Wednesday, December 28, 2005

high street reborn

How was Christmas for you? If it was anything like mine, it was bloody expensive. At what point did Christmas become an enforced debt? I was amazed to learn from a family friend this week that some only finish paying off last Christmas in November, then take out a loan for the next one. Oh well, each to their own.

Credit cards have become, as far as I can tell, an extension of one’s finger. And it is the Internet shopping phenomenon of the last half decade that has helped drive this unrelenting virtual debt accumulator. Three days after Christmas, leading online retailer Amazon revealed record festive sales.

Take a second to digest the statistics. In the run up to Christmas weekend Amazon’s UK division delivered 480,000 gifts. On the busiest day a Royal Mail truck left one of its three distribution centres every 15 minutes. Globally, December 12 was busiest. Customers bought 3.6 million items, or, if you like, 41 items every second.

The news reminded me of a conversation I had with a colleague before Christmas, where we discussed the problems of shopping at this time. Busy streets (so busy indeed, that it is recommended that consumers attach indicator lights to their shoulders when in need of entering a shop), lengthy queues and SOLD OUT signs that stand smirking in place of the most desirable items.

I found myself arguing with my colleague that Christmas shopping, being the distasteful, stressful and downright soul destroying experience that it is, is in danger of becoming extinct. In a survival of the fittest kind of way, I argued, online shopping would rise from the primordial jelly that was physical retail therapy and abolish the high street for good.

But my colleague, fresh faced from a daring last minute lunch hour power shop, remarked that, for all the advances in Internet shopping over the last few years (including making it more simple, advances in educating a sceptical technologically afraid public that it is safe, and the proliferation in credit cards and the social acceptance of debt) the high street will never die.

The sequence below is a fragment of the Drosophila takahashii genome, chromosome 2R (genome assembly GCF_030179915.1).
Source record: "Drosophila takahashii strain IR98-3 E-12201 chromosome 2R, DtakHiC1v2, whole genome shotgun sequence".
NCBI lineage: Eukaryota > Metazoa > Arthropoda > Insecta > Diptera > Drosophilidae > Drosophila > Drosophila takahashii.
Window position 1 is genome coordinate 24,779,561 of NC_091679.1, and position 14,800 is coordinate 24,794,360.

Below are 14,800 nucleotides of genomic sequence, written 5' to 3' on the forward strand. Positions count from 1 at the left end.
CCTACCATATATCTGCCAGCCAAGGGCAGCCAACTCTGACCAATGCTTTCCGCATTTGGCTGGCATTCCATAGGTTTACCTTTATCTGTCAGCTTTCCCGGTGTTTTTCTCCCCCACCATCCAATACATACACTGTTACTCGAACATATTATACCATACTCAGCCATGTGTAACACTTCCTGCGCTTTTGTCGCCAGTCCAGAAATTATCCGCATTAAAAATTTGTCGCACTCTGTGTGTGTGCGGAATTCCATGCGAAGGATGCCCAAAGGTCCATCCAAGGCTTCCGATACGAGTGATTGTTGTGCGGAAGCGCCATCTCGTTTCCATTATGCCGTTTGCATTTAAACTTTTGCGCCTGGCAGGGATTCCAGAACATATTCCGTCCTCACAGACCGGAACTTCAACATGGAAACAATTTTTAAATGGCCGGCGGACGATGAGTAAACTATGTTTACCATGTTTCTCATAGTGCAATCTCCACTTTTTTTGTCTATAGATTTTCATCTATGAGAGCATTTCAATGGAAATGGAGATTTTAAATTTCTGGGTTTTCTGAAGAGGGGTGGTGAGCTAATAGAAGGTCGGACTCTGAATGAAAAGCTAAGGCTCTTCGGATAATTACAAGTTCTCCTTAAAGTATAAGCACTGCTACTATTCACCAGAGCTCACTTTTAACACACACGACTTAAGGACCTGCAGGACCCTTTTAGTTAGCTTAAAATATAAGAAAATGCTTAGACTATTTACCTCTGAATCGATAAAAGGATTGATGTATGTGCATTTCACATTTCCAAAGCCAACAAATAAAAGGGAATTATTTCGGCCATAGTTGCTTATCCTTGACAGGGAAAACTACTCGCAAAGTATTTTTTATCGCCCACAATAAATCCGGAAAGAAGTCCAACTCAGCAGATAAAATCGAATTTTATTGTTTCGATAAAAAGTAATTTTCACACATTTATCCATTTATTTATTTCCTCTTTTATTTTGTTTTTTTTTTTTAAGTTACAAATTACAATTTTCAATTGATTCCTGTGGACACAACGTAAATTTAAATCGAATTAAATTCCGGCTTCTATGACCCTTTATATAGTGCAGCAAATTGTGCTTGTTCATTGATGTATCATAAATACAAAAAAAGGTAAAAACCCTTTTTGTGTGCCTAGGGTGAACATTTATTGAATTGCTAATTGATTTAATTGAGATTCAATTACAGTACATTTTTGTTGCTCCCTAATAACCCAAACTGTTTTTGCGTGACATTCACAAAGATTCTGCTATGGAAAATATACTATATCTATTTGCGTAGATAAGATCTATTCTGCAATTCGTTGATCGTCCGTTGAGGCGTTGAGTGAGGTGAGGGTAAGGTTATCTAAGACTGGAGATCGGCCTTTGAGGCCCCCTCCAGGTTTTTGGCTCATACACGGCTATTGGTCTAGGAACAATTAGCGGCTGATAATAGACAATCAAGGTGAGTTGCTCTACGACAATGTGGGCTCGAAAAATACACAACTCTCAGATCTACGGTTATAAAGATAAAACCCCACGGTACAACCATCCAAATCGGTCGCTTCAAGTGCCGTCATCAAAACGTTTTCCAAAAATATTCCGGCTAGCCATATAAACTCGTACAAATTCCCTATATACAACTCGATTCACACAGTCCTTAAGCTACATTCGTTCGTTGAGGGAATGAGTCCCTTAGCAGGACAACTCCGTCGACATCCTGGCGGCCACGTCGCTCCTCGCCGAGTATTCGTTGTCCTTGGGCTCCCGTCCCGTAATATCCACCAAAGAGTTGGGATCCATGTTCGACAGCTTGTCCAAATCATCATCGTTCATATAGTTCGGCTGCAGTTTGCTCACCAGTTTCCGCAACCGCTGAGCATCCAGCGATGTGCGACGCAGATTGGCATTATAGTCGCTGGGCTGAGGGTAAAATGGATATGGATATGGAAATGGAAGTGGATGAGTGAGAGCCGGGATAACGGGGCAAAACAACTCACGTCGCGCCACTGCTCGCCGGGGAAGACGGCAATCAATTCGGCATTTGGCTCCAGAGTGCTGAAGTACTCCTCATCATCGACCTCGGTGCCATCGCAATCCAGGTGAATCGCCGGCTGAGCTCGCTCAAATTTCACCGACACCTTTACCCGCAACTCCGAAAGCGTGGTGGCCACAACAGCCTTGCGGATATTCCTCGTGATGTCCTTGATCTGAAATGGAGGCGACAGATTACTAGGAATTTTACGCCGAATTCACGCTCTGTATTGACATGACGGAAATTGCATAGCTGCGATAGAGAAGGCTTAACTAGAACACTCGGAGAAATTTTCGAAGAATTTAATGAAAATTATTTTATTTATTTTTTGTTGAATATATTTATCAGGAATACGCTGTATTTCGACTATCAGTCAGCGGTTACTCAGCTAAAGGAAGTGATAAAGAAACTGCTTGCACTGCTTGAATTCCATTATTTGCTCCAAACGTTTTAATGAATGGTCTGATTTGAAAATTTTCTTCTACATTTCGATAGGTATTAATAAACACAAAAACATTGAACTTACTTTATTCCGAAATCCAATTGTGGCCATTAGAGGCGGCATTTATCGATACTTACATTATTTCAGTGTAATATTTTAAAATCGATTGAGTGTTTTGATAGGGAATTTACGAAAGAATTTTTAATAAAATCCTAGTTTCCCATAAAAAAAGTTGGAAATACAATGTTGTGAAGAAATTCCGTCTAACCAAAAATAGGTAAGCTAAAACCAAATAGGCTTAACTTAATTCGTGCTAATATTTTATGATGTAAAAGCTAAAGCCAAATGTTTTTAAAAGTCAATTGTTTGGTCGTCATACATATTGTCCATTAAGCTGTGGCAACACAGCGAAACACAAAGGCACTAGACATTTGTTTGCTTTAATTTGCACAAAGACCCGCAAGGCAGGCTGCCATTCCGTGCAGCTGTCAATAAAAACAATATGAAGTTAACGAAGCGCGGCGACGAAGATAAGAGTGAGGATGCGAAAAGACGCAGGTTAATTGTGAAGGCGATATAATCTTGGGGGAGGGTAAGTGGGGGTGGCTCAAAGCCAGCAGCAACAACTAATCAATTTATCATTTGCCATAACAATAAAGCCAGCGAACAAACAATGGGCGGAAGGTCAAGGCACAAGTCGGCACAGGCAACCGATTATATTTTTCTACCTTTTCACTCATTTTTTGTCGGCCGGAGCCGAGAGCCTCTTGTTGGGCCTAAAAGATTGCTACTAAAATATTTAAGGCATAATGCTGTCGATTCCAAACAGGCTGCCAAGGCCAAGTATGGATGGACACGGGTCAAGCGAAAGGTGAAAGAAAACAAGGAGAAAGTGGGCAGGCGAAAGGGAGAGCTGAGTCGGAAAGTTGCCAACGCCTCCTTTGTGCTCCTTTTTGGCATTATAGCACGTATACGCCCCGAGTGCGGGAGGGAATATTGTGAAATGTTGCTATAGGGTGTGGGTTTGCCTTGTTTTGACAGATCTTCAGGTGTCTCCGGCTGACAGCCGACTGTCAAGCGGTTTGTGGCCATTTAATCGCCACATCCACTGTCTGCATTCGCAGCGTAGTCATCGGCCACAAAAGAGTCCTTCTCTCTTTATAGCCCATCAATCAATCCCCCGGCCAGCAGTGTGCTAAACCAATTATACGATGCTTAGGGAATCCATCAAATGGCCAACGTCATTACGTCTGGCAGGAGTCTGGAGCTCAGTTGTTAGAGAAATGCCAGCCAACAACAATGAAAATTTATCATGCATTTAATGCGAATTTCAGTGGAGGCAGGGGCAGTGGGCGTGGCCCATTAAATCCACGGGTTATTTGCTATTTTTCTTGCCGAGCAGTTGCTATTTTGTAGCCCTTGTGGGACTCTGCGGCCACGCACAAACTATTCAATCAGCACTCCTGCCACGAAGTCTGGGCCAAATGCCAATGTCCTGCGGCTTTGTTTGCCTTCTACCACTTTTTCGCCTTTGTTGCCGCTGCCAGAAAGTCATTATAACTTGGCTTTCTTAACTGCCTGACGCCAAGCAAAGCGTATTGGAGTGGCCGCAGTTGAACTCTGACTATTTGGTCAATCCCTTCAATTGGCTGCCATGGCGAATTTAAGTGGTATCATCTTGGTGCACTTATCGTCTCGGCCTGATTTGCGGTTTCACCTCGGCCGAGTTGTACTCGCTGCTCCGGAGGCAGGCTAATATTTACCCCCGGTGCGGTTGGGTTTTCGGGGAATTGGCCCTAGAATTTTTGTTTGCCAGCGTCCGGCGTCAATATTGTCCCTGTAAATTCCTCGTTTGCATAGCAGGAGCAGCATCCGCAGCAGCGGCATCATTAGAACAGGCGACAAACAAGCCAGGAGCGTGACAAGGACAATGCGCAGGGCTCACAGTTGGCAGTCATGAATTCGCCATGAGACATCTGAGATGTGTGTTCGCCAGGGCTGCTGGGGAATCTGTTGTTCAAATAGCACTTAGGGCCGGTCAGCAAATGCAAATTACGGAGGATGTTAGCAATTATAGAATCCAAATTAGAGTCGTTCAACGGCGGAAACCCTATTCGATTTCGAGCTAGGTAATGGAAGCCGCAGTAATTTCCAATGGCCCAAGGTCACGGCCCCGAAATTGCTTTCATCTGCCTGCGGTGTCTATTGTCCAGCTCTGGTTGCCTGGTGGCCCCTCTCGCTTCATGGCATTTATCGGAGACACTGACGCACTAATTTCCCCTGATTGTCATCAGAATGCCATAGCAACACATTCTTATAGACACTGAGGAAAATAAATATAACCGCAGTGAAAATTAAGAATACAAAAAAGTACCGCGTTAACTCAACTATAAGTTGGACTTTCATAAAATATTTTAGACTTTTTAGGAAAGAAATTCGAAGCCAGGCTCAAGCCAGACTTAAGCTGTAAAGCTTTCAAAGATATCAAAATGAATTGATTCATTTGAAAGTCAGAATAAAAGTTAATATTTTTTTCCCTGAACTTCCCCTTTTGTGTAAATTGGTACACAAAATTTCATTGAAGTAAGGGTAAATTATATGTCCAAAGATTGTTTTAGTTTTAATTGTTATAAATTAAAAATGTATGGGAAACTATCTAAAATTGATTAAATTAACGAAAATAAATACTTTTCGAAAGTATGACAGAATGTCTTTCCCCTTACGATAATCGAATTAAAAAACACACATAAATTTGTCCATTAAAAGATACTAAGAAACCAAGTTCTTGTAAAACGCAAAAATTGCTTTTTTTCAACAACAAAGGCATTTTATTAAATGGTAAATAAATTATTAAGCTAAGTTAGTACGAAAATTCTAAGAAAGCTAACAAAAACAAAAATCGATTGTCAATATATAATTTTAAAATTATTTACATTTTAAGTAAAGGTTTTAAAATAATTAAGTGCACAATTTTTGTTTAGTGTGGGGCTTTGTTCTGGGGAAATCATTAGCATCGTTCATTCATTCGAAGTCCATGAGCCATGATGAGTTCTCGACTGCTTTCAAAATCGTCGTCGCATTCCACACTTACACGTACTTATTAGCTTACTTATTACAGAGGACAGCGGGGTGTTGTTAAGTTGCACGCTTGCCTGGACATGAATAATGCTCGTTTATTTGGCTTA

Why? Because, despite the stress, people enjoy going out and shopping. They enjoy having a sales assistant make them feel important. They enjoy accumulating endless swathes of bags. They enjoy trying on clothes and discussing how big their bum looks with an apologetic friend. In short, they enjoy a day out shopping.

He has a point. I love Internet shopping. I bought a number of gifts online this Christmas and waited, gleefully, for them to arrive in the post. But the actual process of the purchase – logging on, registering, selecting a product and entering credit card details – is quite boring. Browsing is an exercise in website navigation, and, of course, there is no chance to try before you buy.

The conversation came to an end with some kind of compromise. The physical and the virtual would co-exist happily. Indeed, a blurring would emerge. What if Amazon opened a retail store on Oxford Street? It would include rows of designer computers that allowed customers to browse their website free of charge and place orders in a comfortable environment. Sales assistants would be on hand to offer guidance for those who are not as tech savvy as others, and food and drink would be available, perhaps in partnership with Starbucks, in the same way Borders does. Not only would this increase sales, but it would help convert the uninitiated in a shopping environment in which they already feel at home.

So, as other online retailers release record figures over the next few days, as I’m sure they will, traditionalists need fear not. The future promises a utopian shopping experience perfect for those who love the hustle and bustle of the high street, and those who enjoy the comfort of their own computer chair – and, perhaps, something for those who enjoy both.

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